Congress over­rides Obama veto of 9/11 suits

China Daily (USA) - - FRONT PAGE - By AGEN­CIES

Democrats joined Repub­li­cans on Wednes­day to hand US Pres­i­dent Barack Obama his first veto over­ride, vot­ing over­whelm­ingly to al­low fam­i­lies of vic­tims of the Sept 11 ter­ror­ist at­tacks to sue Saudi Ara­bia in US courts for the Mid­dle Eastern king­dom’s al­leged back­ing of the at­tack­ers.

Both the House and Se­nate voted de­ci­sively to re­verse Obama’s de­ci­sion to scut­tle the leg­is­la­tion. Democrats in both cham­bers aban­doned the pres­i­dent in large num­bers de­spite warn­ings from Obama and top na­tional se­cu­rity of­fi­cials that flaws in the bill could put US in­ter­ests, troops and in­tel­li­gence per­son­nel at risk.

“If we elim­i­nate this no­tion of sov­er­eign im­mu­nity, then our men and women in uni­form around the world could po­ten­tially start see­ing our­selves sub­ject to re­cip­ro­cal loss,” Obama said dur­ing a town hall meet­ing-style in­ter­view on CNN, re­fer­ring to po­ten­tial law­suits.

“It’s a dan­ger­ous prece­dent,” he said.

Law­mak­ers said their pri­or­ity wasn’t Saudi Ara­bia, but the 9/11 vic­tims and their fam­i­lies who con­tinue to de­mand jus­tice 15 years af­ter at­tack­ers killed nearly 3,000 peo­ple in New York, the Wash­ing­ton area and Penn­syl­va­nia. Fif­teen of the 19 hi­jack­ers were Saudis.

“Over­rid­ing a pres­i­den­tial veto is some­thing we don’t take lightly, but it was im­por­tant in this case that the fam­i­lies of the vic­tims of 9/11 be al­lowed to pur­sue jus­tice, even if that pur­suit causes some diplo­matic dis­com­forts,” said Sen­a­tor Chuck Schumer, D-New York, a chief spon­sor of the bill.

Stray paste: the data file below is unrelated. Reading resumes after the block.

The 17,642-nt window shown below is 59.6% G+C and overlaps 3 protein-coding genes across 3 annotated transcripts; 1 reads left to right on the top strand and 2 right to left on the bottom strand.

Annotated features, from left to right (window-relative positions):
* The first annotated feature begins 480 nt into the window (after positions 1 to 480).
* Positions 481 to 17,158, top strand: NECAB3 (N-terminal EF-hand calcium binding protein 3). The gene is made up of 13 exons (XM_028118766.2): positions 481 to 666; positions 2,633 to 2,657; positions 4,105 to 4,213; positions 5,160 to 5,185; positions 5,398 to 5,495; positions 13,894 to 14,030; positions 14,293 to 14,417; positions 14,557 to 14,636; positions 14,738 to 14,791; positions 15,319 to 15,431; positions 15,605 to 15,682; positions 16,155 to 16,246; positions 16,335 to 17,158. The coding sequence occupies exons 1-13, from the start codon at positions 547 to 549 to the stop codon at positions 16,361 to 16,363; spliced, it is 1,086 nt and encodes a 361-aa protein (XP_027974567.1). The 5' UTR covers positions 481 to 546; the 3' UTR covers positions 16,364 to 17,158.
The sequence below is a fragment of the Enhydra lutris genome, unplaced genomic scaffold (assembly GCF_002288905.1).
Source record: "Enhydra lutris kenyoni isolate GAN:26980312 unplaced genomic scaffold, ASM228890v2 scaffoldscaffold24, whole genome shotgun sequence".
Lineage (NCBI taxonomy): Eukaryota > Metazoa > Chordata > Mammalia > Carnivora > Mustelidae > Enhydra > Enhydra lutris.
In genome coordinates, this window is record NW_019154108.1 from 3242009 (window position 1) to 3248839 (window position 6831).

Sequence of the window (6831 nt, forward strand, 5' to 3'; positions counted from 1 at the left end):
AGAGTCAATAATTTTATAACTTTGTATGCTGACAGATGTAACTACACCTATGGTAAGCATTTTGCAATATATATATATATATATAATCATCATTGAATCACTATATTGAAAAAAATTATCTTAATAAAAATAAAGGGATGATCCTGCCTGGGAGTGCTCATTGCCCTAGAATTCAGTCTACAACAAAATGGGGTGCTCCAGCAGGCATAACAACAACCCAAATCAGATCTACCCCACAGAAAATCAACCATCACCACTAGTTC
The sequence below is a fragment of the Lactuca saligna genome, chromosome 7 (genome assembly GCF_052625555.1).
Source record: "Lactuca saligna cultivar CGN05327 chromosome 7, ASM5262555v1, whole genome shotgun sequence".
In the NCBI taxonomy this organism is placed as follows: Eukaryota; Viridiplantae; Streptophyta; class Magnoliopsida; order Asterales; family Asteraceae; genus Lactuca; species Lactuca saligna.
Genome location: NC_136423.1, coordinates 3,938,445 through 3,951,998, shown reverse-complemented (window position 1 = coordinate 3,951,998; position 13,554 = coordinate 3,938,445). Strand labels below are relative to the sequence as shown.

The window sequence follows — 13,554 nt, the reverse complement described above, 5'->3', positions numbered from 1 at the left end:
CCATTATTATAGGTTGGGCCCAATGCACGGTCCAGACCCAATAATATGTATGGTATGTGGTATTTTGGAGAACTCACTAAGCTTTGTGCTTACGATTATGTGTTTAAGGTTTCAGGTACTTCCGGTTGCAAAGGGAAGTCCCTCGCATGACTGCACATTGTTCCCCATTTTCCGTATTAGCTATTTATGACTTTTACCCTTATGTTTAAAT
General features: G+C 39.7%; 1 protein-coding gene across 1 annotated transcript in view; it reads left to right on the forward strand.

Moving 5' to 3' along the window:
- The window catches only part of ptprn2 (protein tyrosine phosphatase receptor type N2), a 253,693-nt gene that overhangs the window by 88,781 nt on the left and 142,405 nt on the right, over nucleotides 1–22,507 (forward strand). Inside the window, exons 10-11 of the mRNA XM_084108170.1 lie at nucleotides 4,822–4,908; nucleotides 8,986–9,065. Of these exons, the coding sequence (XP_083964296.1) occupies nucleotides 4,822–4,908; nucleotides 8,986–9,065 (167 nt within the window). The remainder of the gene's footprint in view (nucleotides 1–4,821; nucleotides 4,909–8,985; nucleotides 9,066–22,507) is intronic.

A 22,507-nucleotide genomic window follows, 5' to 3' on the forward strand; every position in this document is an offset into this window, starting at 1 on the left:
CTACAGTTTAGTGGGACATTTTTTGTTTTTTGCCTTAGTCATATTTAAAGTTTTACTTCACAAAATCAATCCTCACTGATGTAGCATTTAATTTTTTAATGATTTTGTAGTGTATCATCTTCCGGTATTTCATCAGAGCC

Speak­ing at a fo­rum in Wash­ing­ton, CIA Di­rec­tor John Brennan said he was con­cerned about how Saudi Ara­bia, a key US ally in the Mid­dle East, would in­ter­pret the bill. He said that the Saudis pro­vide sig­nif­i­cant amounts of in­for­ma­tion to the US to help foil ex­trem­ist plots.

Obama said that a few law­mak­ers who backed the bill weren’t aware of its po­ten­tial im­pact. He didn’t name them. “And, frankly, I wish Congress here had done what’s hard,” he said. “It was, you know, ba­si­cally a po­lit­i­cal vote.”

But Repub­li­cans and Democrats said the White House had been slow to re­spond to the bill and mis­cal­cu­lated law­mak­ers’ in­tent to act on the leg­is­la­tion along with the 15th an­niver­sary of the ter­ror at­tacks. When Obama and se­nior na­tional se­cu­rity of­fi­cials such as De­fense Sec­re­tary Ash Carter fi­nally weighed in, it was too late.

The Se­nate passed the bill by voice vote in May. The Obama ad­min­is­tra­tion then made the mis­take of think­ing the bill would stall in the Repub­li­can­con­trolled House.

On Sept 9, two days be­fore the 15th an­niver­sary of 9/11, the House passed the bill by voice vote with lit­tle de­bate.

A bi­par­ti­san group of 28 sen­a­tors led by Bob Corker, of Ten­nessee, sug­gested that de­fects in the bill could open a le­gal Pan­dora’s box, trig­ger­ing law­suits from peo­ple in other coun­tries seek­ing re­dress for in­juries or deaths caused by mil­i­tary ac­tions in which the US may have had a role.

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